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Collided with COVID-19 Pandemic, the 2020 Yangtze Flood Is Exceptionally Severe

F. Wang1, G. H. Huang1,2 *, and Y. Fan3

  1. State Key Joint Laboratory of Environmental Simulation and Pollution Control, China-Canada Center for Energy, Environment and Ecology Research, UR-BNU, School of Envrionment, Beijing Normal University, Beijing 100875, China
  2. Environmental Systems Engineering Program, University of Regina, Regina S4S 0A2, Canada
  3. Department of Civil and Environmental Engineering, Brunel University London, Uxbridge UB8 3PH, United Kingdom

*Corresponding author. Tel.: 306-585-4095; fax: 306-337-3205. E-mail address: (G. H. Huang).


During June to July, 2020, persistent heavy precipitation in the Yangtze River Basin (YRB) is resulting in extensive flooding, with over 158 fatalities and tremendous economic losses. This year’s disastrous flooding extreme is exceptionally different from those of other years. It contains over 1000-year return period events (for 30-day cumulative precipitation) as observed in Anhui, Guizhou and Sichuan Provinces. The mean precipitation is 308 mm in July 2020, being 54 mm higher than that of July 1998, when serious floods affected the entire Basin causing tremendous socio-economic consequences. Compared with 1998, the short-term (e.g., 1 day) precipitation in YRB did not show significant increases, while the long-term (e.g., 30 days) cumulative precipitation increases significantly. The highest observed 30-day cumulative precipitation is 1221 mm (in Anhui Province) in 2020, while the highest one in 1998 was 1028 mm (in Jiangxi Province). We thus find that this persistent heavy precipitation is the main cause of flooding in 2020. At the same time, TGR may mitigate up 43% of upstream flood, although the main contributors to this year’s YRB flood are in the middle and lower reaches. Affected by COVID-19, the number of people at risk in the threatened area are increased, and their capacities to mitigate the dual impacts of COVID-19 pandemic and flooding are hindered since (a) the flooding-caused mitigations may limit people’s ability to prevent from virus spreading, and (b) the pandemic is retaining a large amount of migrant workers being within YRB and subject to flooding impacts. Overall, our main discovery is that, although the short-term precipitation in YRB did not increase significantly in 2020, the cumulative one increased significantly in 2020.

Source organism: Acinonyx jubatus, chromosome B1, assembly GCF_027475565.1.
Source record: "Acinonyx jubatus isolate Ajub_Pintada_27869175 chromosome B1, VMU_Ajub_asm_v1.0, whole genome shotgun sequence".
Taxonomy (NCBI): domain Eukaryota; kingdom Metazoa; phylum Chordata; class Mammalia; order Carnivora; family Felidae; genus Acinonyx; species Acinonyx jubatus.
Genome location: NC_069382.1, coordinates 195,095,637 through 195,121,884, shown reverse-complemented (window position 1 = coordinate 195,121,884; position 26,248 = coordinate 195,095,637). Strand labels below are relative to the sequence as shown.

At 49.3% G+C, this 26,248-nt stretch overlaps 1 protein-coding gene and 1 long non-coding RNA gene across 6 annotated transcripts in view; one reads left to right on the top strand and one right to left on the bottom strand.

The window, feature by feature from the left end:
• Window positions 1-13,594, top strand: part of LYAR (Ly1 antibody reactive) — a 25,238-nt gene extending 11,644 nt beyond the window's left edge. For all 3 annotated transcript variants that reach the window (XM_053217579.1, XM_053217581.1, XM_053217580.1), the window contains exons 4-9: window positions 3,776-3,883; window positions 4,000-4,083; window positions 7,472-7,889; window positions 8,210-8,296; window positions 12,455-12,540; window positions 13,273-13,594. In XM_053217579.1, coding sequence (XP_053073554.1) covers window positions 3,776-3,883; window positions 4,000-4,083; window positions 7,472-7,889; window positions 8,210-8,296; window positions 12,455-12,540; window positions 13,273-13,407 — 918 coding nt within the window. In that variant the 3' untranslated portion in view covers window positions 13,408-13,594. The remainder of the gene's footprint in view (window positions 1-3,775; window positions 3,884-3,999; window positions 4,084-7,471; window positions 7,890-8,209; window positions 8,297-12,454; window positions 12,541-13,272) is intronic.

Keywords: 2020 Yangtze River flooding, COVID-19, Three Gorges Reservoir, persistent precipitation

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